"The study, written in our favorite scientific journal, Transportation Research Part C: Emerging Technologies, by Richardo Daziano of Cornell, Mauricio Sarrias of Universidad Catolica del Norte in Chile, and Benjamin Leard of Resources for the Future, asked 1,260 people from around the country a number of questions in a “discrete choice experiment focused on energy efficiency and autonomous features.”
After running the data from the responses through several models (you can read all about their methodology in their full report), the study estimated that the average American household would be willing to spend $3,500 on partial automation and $4,900 on fully autonomous car tech. This, of course, is in addition to the already high prices of new cars today."
"A new report by Resources for the Future shows that automakers are already benefiting from some flexibilities in the federal program, despite its inefficient design.
The standards are so complicated that many observers miss a built-in emissions trading program in which automakers can earn, bank and trade credits worth millions of tons of carbon emissions.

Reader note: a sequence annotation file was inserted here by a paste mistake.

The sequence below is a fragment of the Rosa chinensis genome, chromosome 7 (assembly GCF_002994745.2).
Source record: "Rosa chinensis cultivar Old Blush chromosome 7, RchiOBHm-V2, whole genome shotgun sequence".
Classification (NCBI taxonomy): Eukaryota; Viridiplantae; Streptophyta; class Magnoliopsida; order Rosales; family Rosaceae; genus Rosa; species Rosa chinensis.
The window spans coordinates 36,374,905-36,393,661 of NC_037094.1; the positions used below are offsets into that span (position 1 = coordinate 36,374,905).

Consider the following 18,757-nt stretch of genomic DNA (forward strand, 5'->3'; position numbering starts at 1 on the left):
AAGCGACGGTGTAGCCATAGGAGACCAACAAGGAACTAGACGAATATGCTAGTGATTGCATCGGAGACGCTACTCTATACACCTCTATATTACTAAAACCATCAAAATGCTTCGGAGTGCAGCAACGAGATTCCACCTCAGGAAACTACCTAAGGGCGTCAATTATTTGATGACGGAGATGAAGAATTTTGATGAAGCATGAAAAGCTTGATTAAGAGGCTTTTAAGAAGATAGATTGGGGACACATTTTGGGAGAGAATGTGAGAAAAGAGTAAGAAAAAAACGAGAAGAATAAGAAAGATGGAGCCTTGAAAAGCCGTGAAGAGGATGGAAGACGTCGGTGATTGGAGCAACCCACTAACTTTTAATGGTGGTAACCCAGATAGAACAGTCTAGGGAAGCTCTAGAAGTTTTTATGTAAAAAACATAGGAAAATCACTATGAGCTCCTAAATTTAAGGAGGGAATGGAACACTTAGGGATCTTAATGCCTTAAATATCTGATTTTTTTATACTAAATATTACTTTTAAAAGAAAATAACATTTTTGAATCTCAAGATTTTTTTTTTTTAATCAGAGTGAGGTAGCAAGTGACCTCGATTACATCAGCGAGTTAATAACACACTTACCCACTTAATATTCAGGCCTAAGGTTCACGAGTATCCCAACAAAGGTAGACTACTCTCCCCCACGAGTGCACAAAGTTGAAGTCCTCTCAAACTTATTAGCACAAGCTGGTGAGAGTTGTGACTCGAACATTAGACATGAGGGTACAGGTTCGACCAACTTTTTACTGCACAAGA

'If there wasn't trading, at least not right now, nobody would go out of business,' said Ben Leard, a fellow at Resources for the Future. 'That will probably change if we did get to 2025, because the stringency is so much more, it's so much higher, that some companies might need this market to survive.'"
"Chrysler has been Tesla’s biggest customer. At first glance, it may seem peculiar to have Chrysler buyers subsidize the purchases of Tesla’s $100,000 luxury cars, but that’s the way CAFE is designed to work, according to Benjamin Leard, an economist at Resources for the Future, a Washington, D.C., think thank."
"Leard, the economist, said: 'Having either a carbon tax or gasoline tax would be preferable to CAFE.' Others agree. But the likelihood of this Congress or the next one raising taxes or imposing new ones is slim. The federal gas tax, which stands at 18.4 cents a gallon, was last raised in 1993."